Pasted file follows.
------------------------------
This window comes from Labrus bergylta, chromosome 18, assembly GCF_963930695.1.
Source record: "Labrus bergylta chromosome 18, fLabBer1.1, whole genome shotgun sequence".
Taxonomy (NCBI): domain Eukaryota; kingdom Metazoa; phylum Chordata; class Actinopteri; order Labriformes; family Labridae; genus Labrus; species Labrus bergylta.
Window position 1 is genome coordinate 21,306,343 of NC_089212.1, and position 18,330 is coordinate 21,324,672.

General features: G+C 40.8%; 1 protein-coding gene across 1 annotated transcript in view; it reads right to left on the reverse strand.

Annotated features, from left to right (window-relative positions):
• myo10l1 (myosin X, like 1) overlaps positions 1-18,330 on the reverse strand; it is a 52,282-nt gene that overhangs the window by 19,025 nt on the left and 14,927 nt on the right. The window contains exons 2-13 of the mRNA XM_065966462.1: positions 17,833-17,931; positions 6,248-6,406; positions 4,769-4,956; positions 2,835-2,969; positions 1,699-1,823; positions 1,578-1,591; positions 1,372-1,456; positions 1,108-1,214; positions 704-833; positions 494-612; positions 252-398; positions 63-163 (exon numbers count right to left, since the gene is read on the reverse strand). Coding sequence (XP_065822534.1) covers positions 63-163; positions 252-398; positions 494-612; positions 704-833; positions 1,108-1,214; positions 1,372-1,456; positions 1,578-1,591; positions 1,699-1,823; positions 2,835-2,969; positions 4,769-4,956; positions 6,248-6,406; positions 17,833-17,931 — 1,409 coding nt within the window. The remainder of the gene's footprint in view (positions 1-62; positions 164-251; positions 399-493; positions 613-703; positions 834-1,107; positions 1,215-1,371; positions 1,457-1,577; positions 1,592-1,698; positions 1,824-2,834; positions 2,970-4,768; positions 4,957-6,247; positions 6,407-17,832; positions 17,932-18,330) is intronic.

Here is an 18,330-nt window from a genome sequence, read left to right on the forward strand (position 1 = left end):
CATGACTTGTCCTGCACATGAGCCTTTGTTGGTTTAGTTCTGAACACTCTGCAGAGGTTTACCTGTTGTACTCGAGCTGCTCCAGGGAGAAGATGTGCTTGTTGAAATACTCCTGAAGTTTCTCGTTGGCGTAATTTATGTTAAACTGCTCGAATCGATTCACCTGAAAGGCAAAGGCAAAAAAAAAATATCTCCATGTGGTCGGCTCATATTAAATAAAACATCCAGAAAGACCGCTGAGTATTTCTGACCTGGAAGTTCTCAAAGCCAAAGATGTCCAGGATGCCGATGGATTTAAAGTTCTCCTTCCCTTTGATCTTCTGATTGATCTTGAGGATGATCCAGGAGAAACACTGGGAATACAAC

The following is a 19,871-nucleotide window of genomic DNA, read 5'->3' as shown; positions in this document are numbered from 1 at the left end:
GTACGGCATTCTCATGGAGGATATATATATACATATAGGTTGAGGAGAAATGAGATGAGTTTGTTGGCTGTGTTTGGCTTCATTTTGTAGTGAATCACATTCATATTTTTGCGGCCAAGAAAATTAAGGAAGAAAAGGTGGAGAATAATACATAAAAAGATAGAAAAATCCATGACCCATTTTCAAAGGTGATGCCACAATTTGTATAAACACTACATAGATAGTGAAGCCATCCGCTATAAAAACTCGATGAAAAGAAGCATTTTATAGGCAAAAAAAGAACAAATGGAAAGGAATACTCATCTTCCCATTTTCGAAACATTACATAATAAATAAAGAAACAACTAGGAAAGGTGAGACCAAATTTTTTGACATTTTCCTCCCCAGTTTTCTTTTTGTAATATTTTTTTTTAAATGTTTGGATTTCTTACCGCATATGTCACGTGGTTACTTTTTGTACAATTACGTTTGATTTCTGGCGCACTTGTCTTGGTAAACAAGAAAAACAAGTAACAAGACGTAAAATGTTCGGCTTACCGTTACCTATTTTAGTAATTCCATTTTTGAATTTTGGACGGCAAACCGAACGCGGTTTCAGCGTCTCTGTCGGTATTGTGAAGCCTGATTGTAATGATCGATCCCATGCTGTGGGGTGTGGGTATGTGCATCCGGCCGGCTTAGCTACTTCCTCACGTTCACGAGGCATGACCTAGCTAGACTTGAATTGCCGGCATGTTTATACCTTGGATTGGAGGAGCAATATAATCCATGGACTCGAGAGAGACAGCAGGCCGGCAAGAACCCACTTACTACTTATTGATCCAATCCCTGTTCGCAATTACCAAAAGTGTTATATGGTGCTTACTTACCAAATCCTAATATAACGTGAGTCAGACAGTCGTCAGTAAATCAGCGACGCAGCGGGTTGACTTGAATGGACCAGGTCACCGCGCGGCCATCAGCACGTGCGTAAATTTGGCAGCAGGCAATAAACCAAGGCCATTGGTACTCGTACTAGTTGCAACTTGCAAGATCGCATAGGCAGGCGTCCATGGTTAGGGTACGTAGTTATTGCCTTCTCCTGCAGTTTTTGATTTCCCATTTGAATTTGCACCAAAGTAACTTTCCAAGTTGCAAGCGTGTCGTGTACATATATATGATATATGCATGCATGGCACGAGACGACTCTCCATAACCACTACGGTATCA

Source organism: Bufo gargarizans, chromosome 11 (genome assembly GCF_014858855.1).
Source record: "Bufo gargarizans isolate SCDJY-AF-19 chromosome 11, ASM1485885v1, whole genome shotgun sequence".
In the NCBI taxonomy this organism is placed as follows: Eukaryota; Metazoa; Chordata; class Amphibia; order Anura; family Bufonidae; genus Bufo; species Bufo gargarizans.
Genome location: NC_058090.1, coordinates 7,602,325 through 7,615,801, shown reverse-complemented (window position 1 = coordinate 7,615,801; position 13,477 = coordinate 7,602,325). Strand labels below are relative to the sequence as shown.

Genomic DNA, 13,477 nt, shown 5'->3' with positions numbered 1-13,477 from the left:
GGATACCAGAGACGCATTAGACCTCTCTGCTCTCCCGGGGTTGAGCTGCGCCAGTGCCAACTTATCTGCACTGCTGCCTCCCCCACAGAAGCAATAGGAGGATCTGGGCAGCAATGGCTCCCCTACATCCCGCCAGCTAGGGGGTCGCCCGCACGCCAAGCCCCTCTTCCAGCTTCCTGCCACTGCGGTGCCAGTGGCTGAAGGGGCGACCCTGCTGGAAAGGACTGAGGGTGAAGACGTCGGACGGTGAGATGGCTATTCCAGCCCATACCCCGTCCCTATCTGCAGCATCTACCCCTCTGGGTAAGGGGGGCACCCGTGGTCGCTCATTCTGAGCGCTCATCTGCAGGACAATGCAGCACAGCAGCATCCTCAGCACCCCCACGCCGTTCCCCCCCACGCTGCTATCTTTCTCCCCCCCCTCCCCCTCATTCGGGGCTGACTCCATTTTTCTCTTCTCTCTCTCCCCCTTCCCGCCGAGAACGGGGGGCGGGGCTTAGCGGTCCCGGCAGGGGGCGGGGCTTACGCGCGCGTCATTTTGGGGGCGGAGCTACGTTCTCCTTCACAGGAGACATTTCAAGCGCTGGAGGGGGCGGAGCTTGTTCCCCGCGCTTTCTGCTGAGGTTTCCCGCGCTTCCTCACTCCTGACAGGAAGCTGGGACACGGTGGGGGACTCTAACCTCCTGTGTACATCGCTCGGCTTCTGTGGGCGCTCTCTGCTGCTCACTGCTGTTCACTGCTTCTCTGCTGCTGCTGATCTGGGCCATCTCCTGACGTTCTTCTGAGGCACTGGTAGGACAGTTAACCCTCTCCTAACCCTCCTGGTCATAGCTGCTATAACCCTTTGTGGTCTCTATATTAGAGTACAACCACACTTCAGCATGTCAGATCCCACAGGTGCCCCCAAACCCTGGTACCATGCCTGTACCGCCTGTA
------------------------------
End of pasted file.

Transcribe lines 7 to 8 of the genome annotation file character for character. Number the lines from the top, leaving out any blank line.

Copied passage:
• myo10l1 (myosin X, like 1) overlaps positions 1-18,330 on the reverse strand; it is a 52,282-nt gene that overhangs the window by 19,025 nt on the left and 14,927 nt on the right. The window contains exons 2-13 of the mRNA XM_065966462.1: positions 17,833-17,931; positions 6,248-6,406; positions 4,769-4,956; positions 2,835-2,969; positions 1,699-1,823; positions 1,578-1,591; positions 1,372-1,456; positions 1,108-1,214; positions 704-833; positions 494-612; positions 252-398; positions 63-163 (exon numbers count right to left, since the gene is read on the reverse strand). Coding sequence (XP_065822534.1) covers positions 63-163; positions 252-398; positions 494-612; positions 704-833; positions 1,108-1,214; positions 1,372-1,456; positions 1,578-1,591; positions 1,699-1,823; positions 2,835-2,969; positions 4,769-4,956; positions 6,248-6,406; positions 17,833-17,931 — 1,409 coding nt within the window. The remainder of the gene's footprint in view (positions 1-62; positions 164-251; positions 399-493; positions 613-703; positions 834-1,107; positions 1,215-1,371; positions 1,457-1,577; positions 1,592-1,698; positions 1,824-2,834; positions 2,970-4,768; positions 4,957-6,247; positions 6,407-17,832; positions 17,932-18,330) is intronic.

Here is an 18,330-nt window from a genome sequence, read left to right on the forward strand (position 1 = left end):